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Probably ought to look into a Dell Ultra-Sharp if price is important, GH.
what is the difference between the regular Dell monitors and the ultrasharp? I was looking at their specs and from what I can see, some of the other ones have "faster" specs ... for whatever that is worth.
In my browsing, I did see a LG for a smilar price point at the ultrashapr, for an equivalent sized monitor. LG monitor info here
Hopper, I honestly don't know. Just referring to some stuff that I've read on the PS forum.
whatever monitor you chose, make sure you don't HAVE TO pay $100 for the cable : )
(Dell is fine, I have a 22", I think : )
this looks nice (I don't have one):
this looks expensive for no apparent reason:
The Belkin is a rip off at Circuit city. Here is Belkin's direct price:
What's with buying cables?
My Dell monitor came with its own DVI cable. So did my primary Eizo.
In reading up on some of this, the DVI cable (if purchased) would allow for a cleaner picture, but one can still use the supplied VGA cable, correct? Therefore it's not *required* to have the DVI cable, right?
Every monitor I've purchased has come with a cable.
Edit: I should have said that both flat screens have come with a DVI cable.
I'm looking more this morning and I see these two monitors, but I am not sure what the difference between them is. One has wide color gamut (do I want/need this?) and the other does not. I am wondering if one is the newer model of the other?
This one has the wide gamut and is only available (via Circuit City) as an online, wait for shipping, purchase.
LG 22" FLATRON Widescreen LCD Monitor Model #: LG L227WTGPF
This one does not have the wide gamut and is available for in-store pickup
LG FLATRON 22" LCD Widescreen Monitor Model #: LG W2252TQTF
Both have 3 year (limited, of course!) parts/labor warranties and they both also come with a D-Sub cable ... what's that?
I use the 24" Dell ultrasharp for my main monitor. It's been great so far and I've had it for almost 2 years now. If you buy one, get the extended 5 year warranty. It's cheap.
What ever you do, DO NOT BUY ANYTHING FROM VIEWSONIC!
you may have to check the video card too, for connectivity and wide gamut
The cable is important, as the bandwidth requirements for proper resolution are much greater than VGA. With cheap cables you will see, for instance, in an Excel spreadsheet, ghosting of the narrow lines and smearing of the edges of the type. This because of timing errors between the color information and the luminance signal causes skewing.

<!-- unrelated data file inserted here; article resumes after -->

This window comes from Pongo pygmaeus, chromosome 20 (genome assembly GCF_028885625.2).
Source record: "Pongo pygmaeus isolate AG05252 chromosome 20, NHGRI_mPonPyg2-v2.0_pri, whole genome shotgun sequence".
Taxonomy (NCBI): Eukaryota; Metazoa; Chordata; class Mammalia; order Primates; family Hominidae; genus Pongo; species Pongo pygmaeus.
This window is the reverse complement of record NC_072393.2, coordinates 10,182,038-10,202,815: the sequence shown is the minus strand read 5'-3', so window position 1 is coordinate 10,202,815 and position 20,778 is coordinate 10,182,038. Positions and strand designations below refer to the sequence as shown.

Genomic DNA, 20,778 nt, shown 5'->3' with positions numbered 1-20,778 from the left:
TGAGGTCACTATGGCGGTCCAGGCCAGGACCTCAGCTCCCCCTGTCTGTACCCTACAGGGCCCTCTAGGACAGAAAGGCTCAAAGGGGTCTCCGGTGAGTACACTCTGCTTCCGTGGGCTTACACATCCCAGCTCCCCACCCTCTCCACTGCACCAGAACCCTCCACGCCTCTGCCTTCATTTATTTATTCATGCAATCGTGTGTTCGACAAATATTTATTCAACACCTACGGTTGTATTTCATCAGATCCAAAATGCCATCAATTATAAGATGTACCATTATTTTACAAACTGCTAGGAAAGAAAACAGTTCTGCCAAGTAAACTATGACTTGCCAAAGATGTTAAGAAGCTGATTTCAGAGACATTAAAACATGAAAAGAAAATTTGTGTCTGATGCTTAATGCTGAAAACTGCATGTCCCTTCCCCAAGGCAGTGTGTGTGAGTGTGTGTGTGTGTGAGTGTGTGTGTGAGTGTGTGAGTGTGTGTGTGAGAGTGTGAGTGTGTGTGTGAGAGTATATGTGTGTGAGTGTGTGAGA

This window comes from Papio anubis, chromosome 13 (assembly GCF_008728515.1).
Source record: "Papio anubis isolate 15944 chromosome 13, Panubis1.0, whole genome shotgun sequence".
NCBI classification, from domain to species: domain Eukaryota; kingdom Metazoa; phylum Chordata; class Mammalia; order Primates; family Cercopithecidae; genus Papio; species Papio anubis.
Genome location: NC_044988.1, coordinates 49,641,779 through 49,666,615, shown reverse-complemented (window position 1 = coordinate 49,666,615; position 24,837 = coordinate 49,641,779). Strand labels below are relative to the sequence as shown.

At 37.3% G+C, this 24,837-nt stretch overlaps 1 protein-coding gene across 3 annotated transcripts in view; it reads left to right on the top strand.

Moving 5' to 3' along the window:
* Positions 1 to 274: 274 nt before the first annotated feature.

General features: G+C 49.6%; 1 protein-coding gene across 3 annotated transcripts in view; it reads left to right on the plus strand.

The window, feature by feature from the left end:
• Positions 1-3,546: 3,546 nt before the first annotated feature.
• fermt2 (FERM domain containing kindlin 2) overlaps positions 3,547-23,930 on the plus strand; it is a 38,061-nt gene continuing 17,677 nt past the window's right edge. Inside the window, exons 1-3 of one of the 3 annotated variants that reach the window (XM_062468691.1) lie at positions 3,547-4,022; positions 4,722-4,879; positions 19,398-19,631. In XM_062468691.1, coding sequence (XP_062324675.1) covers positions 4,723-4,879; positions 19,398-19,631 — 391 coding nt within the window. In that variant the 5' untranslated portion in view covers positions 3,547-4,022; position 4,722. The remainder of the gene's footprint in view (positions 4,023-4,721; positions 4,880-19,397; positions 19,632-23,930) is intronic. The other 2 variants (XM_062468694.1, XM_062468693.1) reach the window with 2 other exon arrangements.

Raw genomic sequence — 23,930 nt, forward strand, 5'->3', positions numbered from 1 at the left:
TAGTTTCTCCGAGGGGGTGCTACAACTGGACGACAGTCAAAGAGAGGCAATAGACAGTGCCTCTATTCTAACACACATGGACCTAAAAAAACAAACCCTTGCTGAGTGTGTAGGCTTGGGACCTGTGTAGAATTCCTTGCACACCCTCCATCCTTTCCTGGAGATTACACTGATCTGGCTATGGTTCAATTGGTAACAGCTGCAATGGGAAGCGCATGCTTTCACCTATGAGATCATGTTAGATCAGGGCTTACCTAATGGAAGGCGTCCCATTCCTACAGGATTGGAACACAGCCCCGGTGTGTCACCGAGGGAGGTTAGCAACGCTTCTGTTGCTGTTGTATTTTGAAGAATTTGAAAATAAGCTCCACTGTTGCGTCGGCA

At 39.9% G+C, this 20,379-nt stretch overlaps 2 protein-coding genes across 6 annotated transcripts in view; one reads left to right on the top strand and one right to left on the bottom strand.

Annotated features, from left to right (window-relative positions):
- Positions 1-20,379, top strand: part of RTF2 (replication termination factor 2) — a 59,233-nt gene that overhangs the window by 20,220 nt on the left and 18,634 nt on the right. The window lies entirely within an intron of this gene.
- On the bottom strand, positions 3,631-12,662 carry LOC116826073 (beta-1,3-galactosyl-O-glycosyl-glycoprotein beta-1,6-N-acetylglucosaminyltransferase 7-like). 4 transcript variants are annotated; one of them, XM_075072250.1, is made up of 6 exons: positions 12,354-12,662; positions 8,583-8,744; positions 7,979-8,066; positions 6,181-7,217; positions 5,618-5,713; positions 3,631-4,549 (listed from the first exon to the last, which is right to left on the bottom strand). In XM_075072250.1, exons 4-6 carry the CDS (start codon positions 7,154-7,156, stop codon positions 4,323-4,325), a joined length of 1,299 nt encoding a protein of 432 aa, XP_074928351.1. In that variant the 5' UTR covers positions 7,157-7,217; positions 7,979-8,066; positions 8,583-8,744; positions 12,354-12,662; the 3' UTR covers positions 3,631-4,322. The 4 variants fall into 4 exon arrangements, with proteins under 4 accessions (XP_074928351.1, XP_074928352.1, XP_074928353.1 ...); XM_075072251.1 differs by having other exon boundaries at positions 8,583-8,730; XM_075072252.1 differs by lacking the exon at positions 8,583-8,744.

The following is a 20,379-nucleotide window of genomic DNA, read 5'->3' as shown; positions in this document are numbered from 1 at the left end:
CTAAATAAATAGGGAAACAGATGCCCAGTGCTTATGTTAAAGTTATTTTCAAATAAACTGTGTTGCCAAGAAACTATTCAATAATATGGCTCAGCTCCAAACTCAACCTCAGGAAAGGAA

The quality of the electronics to which the cable connects is vitally important as well.
The upshot of all this is you may see artifacts and resolution problems that are not due to the image, but due to the connectivity. Therefore, trying to sharpen with little improvement may in fact be a systemic problem. (Based on the 1920/1080 screen resolution)
Don't go beyond 10'in length. The signal losses mount quickly. 10' is the ideal length.
This is compliments of a friend who is chief engineer for a company that makes the display setups for the likes of Circuit City etc who have to have clean, properly setup connections to each and every monitor or TV. When they go beyond 10' per set, differences are introduced which compromise the comparison test. The cables they use are first class.
So, if you are going to spend hundreds of dollars for the monitor, go ahead and spend the extra bucks for the high end Belkin.
While cable length can cause losses and signal distortion, I hardly think that that sort of restriction makes sense in the real world.
Personally I think cable companies make far too much of the need for their expensive products. The proof of the pudding, or in this case, the picture, is in the user's experience not what somebody measured in a lab.
I would say, try the monitor with the cable it came with and only if you are not satisfied with what you see, get a more expensive cable.
I always have to laugh a those HiFi enthusiasts with their $10 000 valve amplifiers and half-inch diameter speaker cables. As if ...
>Don't go beyond 10'in length
Don't go beyond 10' in length = Don't go beyond 10 feet in length